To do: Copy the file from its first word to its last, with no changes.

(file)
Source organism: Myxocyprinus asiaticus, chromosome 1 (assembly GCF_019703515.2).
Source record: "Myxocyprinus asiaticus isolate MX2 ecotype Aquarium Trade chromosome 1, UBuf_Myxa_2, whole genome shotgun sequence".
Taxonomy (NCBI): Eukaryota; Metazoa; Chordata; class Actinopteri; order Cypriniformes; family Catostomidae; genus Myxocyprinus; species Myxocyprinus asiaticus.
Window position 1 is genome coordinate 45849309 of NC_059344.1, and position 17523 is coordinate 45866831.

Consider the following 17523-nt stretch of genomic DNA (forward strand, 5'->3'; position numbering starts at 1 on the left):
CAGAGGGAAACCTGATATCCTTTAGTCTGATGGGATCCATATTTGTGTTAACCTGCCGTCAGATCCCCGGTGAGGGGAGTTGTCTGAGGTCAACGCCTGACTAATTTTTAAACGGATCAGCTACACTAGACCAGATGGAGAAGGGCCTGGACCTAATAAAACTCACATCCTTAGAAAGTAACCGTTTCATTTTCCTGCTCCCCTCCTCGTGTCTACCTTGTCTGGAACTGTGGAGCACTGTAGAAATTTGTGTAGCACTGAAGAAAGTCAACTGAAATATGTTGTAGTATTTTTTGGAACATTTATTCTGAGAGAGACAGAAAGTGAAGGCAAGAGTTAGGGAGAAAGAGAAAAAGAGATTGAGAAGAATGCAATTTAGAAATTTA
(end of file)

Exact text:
Source organism: Myxocyprinus asiaticus, chromosome 1 (assembly GCF_019703515.2).
Source record: "Myxocyprinus asiaticus isolate MX2 ecotype Aquarium Trade chromosome 1, UBuf_Myxa_2, whole genome shotgun sequence".
Taxonomy (NCBI): Eukaryota; Metazoa; Chordata; class Actinopteri; order Cypriniformes; family Catostomidae; genus Myxocyprinus; species Myxocyprinus asiaticus.
Window position 1 is genome coordinate 45849309 of NC_059344.1, and position 17523 is coordinate 45866831.

Consider the following 17523-nt stretch of genomic DNA (forward strand, 5'->3'; position numbering starts at 1 on the left):
CAGAGGGAAACCTGATATCCTTTAGTCTGATGGGATCCATATTTGTGTTAACCTGCCGTCAGATCCCCGGTGAGGGGAGTTGTCTGAGGTCAACGCCTGACTAATTTTTAAACGGATCAGCTACACTAGACCAGATGGAGAAGGGCCTGGACCTAATAAAACTCACATCCTTAGAAAGTAACCGTTTCATTTTCCTGCTCCCCTCCTCGTGTCTACCTTGTCTGGAACTGTGGAGCACTGTAGAAATTTGTGTAGCACTGAAGAAAGTCAACTGAAATATGTTGTAGTATTTTTTGGAACATTTATTCTGAGAGAGACAGAAAGTGAAGGCAAGAGTTAGGGAGAAAGAGAAAAAGAGATTGAGAAGAATGCAATTTAGAAATTTA